Given the hash that has been made of the United States Constitution by the modern Supreme Court, ordinary citizens who suspect foul play, but who lack any prior study of what passes for "constitutional law" nowadays, might benefit from an informative, accessible guide to the Constitution's true principles. Sadly, Kevin Gutzman's Politically Incorrect Guide to the Constitution fills only half the bill. Accessible it is; informative it is not.
A book that "guides" the reader through the Constitution might take a variety of approaches—a topical one, for instance, such as a tour through the document's articles and amendments. Gutzman, who teaches at Western Connecticut University and holds a law degree from the University of Texas, has chosen a chronological approach, tracing the development of the Constitution from the Revolution to the present. Not counting a very brief introduction and conclusion, the book has twelve chapters. Seven of them, comprising nearly two-thirds of the text, are spent before Gutzman has gotten us past the Civil War and its immediate aftermath. Focusing on early history might be a sign of an instructive attention to the principles of the founding. After all, getting right with the Constitution ought to require a careful understanding of its beginnings and its greatest crisis.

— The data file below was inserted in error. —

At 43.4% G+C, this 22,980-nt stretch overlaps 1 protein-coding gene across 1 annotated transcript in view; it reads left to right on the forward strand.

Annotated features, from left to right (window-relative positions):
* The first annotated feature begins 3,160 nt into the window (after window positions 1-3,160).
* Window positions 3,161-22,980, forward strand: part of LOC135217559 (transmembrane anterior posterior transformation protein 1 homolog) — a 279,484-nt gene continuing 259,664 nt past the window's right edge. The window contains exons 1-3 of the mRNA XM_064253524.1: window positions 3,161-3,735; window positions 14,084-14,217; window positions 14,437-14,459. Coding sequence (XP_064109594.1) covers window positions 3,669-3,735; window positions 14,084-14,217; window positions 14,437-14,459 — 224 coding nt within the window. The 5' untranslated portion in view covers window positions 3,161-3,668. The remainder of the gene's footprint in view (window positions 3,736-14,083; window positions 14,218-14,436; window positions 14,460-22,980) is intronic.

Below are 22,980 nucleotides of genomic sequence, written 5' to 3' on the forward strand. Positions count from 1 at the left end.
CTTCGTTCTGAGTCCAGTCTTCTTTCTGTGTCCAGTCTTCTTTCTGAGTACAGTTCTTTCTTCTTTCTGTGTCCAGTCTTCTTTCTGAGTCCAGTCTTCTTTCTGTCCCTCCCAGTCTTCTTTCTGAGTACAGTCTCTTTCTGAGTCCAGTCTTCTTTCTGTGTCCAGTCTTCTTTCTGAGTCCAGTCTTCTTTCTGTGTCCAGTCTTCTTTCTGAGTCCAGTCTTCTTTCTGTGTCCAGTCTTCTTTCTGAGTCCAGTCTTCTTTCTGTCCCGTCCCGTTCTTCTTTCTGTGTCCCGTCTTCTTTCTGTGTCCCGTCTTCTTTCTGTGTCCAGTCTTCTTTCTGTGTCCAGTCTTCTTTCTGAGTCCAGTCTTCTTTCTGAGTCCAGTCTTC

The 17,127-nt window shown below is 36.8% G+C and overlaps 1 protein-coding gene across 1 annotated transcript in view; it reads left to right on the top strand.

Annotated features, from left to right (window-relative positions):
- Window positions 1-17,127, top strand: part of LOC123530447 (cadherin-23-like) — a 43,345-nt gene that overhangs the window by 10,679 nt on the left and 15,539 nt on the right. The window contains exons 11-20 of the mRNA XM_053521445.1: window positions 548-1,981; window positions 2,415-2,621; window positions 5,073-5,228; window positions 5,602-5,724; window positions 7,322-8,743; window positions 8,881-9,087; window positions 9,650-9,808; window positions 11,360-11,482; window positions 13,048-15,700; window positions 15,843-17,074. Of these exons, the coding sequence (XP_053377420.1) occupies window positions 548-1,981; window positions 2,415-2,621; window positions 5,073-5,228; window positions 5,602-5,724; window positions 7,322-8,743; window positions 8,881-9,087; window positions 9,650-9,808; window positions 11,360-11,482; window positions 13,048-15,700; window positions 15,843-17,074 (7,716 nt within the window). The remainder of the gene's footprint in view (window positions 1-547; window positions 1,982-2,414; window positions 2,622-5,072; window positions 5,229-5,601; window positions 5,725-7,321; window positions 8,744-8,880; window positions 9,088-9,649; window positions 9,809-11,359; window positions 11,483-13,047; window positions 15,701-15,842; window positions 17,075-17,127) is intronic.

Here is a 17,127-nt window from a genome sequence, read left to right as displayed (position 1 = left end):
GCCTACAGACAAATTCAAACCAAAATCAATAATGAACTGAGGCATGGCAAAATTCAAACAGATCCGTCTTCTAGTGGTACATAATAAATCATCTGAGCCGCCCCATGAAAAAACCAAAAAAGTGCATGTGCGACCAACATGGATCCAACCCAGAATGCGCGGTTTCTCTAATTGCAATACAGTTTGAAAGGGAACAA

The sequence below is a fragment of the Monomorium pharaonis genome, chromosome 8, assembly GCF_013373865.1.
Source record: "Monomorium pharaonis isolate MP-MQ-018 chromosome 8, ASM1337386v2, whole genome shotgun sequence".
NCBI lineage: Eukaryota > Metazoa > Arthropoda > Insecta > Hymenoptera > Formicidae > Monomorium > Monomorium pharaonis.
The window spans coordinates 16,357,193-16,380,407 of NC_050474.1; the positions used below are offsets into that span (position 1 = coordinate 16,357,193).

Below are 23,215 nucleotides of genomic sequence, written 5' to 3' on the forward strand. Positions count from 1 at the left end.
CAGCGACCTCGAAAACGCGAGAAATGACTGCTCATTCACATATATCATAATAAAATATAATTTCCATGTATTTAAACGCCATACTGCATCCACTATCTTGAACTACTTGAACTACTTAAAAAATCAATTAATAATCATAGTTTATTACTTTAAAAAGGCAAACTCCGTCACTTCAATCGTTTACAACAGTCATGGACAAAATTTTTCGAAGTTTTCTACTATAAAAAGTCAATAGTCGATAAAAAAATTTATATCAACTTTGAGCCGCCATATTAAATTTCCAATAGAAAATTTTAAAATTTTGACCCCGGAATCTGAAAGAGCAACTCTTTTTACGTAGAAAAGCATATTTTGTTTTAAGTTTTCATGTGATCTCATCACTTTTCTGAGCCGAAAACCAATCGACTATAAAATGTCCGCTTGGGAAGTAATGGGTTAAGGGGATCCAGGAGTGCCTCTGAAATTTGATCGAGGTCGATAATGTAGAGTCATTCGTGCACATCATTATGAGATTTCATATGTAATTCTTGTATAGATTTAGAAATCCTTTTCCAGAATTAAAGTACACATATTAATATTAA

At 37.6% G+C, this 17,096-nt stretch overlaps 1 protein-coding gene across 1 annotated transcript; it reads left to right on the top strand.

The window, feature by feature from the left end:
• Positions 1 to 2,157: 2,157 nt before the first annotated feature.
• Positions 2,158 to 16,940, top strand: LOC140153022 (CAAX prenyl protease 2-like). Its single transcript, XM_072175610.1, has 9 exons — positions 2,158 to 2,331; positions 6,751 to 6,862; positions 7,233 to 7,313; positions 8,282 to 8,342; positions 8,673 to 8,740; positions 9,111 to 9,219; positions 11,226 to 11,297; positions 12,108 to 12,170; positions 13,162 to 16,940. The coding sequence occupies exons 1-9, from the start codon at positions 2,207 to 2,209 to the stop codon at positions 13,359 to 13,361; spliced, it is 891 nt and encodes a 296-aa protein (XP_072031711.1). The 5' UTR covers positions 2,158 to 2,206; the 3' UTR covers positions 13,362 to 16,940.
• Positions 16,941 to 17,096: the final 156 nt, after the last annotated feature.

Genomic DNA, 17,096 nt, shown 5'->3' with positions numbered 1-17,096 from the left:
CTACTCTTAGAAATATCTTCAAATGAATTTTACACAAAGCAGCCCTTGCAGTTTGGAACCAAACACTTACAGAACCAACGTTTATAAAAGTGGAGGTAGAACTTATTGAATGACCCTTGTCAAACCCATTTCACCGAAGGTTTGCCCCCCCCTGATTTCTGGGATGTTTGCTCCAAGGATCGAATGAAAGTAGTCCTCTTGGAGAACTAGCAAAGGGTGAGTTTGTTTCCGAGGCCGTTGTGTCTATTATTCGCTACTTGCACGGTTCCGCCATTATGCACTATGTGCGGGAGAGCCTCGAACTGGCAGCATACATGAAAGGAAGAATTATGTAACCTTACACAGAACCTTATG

But alas, the first two-thirds of this book are wrongheaded, tendentious, and bizarre. The trouble begins with the Revolution. Gutzman asserts that "America was [not] founded on" the principles in the second paragraph of the Declaration of Independence, the one beginning "We hold these truths to be self-evident." That stuff about human equality and inalienable rights was "hortatory" at best and at worst an illegitimate concoction of "a new theory of government." So much for one of Gutzman's putative heroes, Thomas Jefferson, who rightly thought this paragraph to be the heart of the matter. (It is far from clear that Gutzman understands that there was a Revolution; in defense of the South's attempt to secede from the Union, he asserts that the United States "seceded from the British Empire.") The idea that "sovereignty lay in the states," our author avers, "was the first principle of American government." But what makes state sovereignty itself legitimate? Gutzman never asks. He does not know a first principle when he sees one.